Commons said some parents, students and faculty asked whether or not he was making a partisan statement.
“My answer is that it was not intended to be,” he said. “It was intended to be a reaffirmation of our values in the context of big questions in our country about how important diversity and inclusion are.”
The morning after the election, some teachers canceled quizzes, lesson plans and homework to discuss the election. History teacher Dror Yaron canceled a quiz for his classes and used the free time to discuss the results and consequences, Naomi Barlava ’17 said.
While some students appreciated this gesture, others felt their teachers’ adjustments were politically charged.
“If Hillary had won, I don’t think the reaction would have been the same on campus,” Davis Ford ’18 said. “For teachers to cancel tests, assignments or homework, I think it’s unfair because that’s putting their own personal view into the class.”
Keeping their personal political views to themselves has been difficult task for teachers, Young said.
“Yes, there were times that I had to bite my tongue,” Young said. “That I was tempted to say something that wouldn’t have been overly loving.”
Some alumni have since criticized the school for seeming to be neutral about the divisive election after Head of External Relations Ed Hu posted a New York Times article about Alexander Marlow ’04, who is the Editor-in-Chief of the website Breitbart News, on Facebook Nov. 15. Buzzfeed News later wrote about the exchange.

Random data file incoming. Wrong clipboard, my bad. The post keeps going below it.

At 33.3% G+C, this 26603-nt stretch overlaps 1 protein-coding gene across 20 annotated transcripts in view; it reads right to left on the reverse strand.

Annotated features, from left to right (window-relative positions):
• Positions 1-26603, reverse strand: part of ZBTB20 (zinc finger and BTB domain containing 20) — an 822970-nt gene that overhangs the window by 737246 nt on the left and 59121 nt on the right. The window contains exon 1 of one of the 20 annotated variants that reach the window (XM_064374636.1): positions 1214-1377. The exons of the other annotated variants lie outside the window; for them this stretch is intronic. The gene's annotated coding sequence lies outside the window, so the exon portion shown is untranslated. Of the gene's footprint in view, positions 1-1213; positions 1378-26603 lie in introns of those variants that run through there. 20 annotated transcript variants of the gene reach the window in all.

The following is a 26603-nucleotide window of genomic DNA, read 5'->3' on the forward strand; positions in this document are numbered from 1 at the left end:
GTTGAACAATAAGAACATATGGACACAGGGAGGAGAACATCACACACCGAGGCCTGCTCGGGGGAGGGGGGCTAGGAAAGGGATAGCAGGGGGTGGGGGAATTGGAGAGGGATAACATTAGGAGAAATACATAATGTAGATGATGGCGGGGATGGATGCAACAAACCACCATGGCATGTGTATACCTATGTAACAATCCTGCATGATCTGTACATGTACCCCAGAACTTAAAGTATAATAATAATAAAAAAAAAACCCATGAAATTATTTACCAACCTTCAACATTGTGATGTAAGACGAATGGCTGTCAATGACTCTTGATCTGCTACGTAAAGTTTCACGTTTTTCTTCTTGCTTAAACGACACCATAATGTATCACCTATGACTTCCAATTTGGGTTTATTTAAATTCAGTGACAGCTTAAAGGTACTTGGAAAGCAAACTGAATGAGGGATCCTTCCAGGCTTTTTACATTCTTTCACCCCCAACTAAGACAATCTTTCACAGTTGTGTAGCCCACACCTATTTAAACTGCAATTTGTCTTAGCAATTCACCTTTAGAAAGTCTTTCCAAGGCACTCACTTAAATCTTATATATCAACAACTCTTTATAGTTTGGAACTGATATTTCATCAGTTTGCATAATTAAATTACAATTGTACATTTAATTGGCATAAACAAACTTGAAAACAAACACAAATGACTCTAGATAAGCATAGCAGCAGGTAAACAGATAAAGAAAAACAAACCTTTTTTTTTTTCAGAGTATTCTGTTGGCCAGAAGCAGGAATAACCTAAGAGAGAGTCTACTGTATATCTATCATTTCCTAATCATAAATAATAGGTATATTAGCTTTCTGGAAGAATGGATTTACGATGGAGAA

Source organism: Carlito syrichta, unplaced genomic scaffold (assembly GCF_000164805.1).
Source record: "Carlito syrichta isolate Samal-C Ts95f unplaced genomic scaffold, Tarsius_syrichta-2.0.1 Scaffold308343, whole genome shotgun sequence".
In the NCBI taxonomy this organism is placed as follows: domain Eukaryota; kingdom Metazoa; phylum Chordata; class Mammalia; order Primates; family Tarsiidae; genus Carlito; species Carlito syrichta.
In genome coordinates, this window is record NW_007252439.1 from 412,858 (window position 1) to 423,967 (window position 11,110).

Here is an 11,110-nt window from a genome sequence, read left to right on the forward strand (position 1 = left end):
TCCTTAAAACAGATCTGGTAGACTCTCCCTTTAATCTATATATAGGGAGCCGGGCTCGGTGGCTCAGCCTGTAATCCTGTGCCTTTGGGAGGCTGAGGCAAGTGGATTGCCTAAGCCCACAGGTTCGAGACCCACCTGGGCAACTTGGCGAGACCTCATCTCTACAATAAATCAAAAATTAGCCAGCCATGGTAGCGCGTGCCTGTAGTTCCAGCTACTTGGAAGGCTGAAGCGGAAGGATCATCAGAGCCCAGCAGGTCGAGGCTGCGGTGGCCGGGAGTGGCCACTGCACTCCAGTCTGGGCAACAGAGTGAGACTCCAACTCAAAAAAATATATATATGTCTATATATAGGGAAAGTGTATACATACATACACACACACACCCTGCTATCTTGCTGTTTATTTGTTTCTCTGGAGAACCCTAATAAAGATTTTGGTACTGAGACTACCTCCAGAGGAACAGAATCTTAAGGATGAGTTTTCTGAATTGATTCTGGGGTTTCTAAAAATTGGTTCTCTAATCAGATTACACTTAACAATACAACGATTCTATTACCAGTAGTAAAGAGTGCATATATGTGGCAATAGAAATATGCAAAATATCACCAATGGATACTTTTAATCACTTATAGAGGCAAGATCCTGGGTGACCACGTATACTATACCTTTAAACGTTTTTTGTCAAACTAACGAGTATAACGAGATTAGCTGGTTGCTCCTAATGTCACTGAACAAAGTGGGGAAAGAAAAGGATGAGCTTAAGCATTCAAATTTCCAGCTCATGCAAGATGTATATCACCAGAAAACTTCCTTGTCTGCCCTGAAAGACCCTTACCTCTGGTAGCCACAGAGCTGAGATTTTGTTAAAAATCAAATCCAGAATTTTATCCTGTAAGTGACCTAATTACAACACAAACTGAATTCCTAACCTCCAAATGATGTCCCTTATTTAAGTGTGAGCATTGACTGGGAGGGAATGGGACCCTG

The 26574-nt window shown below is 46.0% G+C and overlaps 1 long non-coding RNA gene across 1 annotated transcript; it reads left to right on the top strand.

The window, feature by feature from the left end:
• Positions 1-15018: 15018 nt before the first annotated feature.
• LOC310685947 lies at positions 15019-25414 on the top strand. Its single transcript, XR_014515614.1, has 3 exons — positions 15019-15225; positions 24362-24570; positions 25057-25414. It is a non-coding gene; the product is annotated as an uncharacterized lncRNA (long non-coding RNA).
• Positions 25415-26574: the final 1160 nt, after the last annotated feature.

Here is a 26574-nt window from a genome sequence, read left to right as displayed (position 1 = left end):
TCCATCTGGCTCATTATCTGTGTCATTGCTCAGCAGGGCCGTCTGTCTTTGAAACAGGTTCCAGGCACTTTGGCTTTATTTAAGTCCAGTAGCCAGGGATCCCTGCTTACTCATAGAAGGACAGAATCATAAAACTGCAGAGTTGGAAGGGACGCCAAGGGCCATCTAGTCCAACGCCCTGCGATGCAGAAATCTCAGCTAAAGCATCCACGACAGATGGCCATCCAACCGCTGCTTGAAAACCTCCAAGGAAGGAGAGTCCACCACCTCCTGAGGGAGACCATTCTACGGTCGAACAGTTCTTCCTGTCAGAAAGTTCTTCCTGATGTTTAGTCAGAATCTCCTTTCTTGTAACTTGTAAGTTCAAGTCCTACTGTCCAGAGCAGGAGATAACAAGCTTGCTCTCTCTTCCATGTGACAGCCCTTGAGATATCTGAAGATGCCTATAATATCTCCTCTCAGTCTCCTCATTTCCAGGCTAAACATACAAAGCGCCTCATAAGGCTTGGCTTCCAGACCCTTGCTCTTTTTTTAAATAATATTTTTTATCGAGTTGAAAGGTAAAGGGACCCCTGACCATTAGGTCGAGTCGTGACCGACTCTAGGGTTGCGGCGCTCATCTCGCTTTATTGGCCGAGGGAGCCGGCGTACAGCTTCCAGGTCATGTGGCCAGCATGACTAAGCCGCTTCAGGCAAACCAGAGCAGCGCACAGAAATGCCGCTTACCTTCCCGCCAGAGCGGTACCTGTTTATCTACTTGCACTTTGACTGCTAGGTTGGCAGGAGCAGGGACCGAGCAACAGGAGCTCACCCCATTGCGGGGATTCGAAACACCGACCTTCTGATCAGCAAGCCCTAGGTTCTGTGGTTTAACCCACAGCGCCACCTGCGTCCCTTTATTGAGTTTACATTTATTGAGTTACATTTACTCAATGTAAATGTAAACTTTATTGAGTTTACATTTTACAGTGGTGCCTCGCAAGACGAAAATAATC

“HW alumnus and Breitbart News Editor-in-Chief Alexander Marlow ’04 in the news,” Hu wrote in the post, which was deleted that night.
Trump’s new chief strategist, Stephen Bannon, was the chairman of Breitbart before joining the new administration and said earlier this year that the website is the “platform for white supremacy.” In August, the New York Times wrote that it is a source of controversey due to “material that has been called misogynist, xenophobic and racist.”
“I expected some vocal reaction given the controversial nature of Breitbart, but not the volume of discussion that has occurred,” Hu said. “I am grateful that the conversation in the alumni community in the thread has been respectful and thoughtful, representing civil discourse which was sorely missing during the recent election season.”
Heather Green ’98 said she needed to express her “sheer outrage” in an email to Commons, which she also sent to the Chronicle.
“First, there was the posting of HW’s ties to Breitbart’s hate spewing in the same banal tone we hear about so-and-so Gyllenhaal starring in a new role or so-and-so Collins on the court,” Green said in the email Nov. 16. “The absence of resistance was alarming right off the bat. THEN, in response to comments pointing this out, Hu posted [Commons’] letter of inclusivity. This was a perversion in the extreme; the principle and practice of tolerance to protect the vulnerable cannot be glibly translated to their tormentors without furthering assault on those you originally aimed to protect. As the kids say these days, I can’t even. I can’t even.”
Moving forward, the community needs to be respectful of each other’s opinions and avoid name calling, Ford said.
“Being able to listen with open ears and open heart to people that you really, really disagree with is a pretty darn good lesson actually,” Young said. “I would hope that some positive fallout from [the election] would enable us to listen to points of view that are difficult for us to hear.”